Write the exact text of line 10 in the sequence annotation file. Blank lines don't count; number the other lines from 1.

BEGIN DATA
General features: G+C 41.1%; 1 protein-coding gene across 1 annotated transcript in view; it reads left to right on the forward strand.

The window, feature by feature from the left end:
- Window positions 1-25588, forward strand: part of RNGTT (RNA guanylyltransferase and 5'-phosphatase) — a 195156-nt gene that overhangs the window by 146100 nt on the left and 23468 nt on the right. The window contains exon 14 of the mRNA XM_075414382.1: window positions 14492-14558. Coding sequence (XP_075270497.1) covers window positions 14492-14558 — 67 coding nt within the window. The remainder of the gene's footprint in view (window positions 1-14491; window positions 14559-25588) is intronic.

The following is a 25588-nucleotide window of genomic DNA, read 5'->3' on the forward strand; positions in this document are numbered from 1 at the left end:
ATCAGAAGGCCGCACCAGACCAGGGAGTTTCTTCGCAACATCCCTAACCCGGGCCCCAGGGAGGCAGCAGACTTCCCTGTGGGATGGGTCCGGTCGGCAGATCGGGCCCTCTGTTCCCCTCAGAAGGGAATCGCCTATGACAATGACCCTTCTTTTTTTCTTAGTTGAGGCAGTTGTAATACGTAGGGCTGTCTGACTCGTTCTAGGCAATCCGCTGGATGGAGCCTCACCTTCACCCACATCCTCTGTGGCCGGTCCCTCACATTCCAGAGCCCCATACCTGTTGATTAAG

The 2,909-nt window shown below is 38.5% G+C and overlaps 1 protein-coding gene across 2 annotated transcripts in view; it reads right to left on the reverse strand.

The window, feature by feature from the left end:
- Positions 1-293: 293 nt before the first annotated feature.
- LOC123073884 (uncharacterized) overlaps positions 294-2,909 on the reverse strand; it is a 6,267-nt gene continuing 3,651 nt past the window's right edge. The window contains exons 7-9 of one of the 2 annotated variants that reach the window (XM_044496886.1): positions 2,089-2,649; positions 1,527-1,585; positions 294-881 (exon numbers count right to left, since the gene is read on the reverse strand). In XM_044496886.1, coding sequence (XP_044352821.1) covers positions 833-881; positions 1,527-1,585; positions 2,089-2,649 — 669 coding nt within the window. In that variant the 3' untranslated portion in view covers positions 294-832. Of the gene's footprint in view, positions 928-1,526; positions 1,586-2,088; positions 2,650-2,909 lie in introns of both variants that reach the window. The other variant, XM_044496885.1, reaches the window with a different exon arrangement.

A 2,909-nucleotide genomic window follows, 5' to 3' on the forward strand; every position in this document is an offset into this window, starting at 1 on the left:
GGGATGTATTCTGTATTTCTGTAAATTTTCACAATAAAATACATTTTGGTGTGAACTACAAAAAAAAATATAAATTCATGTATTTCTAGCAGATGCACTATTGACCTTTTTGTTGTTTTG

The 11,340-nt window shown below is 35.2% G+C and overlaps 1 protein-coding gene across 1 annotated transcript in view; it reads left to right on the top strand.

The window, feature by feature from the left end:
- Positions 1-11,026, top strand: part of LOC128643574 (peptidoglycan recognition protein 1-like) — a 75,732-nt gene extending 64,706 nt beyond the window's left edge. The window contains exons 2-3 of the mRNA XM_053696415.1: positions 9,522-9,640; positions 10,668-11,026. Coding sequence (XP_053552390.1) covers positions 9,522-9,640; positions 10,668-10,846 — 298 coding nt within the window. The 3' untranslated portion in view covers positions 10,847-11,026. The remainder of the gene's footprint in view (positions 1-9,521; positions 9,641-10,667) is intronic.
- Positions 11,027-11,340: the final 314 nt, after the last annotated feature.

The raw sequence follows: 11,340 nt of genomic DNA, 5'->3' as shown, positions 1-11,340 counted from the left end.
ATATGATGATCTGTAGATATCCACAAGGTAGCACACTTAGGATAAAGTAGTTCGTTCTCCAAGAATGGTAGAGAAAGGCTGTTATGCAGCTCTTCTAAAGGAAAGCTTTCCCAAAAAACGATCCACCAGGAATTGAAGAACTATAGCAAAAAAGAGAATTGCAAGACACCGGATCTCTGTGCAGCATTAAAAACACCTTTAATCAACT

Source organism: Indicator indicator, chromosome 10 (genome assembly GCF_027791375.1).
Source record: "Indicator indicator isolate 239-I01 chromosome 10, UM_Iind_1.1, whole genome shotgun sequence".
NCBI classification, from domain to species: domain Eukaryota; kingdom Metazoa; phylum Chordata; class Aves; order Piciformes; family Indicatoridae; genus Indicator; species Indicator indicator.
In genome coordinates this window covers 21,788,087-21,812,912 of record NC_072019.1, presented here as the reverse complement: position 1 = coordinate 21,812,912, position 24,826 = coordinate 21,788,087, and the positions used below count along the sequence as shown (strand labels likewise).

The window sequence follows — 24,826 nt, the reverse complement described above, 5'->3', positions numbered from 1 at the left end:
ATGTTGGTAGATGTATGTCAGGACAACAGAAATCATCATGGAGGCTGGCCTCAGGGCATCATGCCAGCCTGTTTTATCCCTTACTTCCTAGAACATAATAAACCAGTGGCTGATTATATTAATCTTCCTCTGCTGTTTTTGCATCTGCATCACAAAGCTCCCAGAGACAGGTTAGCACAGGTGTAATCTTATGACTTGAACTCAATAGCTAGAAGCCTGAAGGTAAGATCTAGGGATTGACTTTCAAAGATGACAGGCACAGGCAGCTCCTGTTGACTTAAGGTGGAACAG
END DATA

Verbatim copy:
A 2,909-nucleotide genomic window follows, 5' to 3' on the forward strand; every position in this document is an offset into this window, starting at 1 on the left: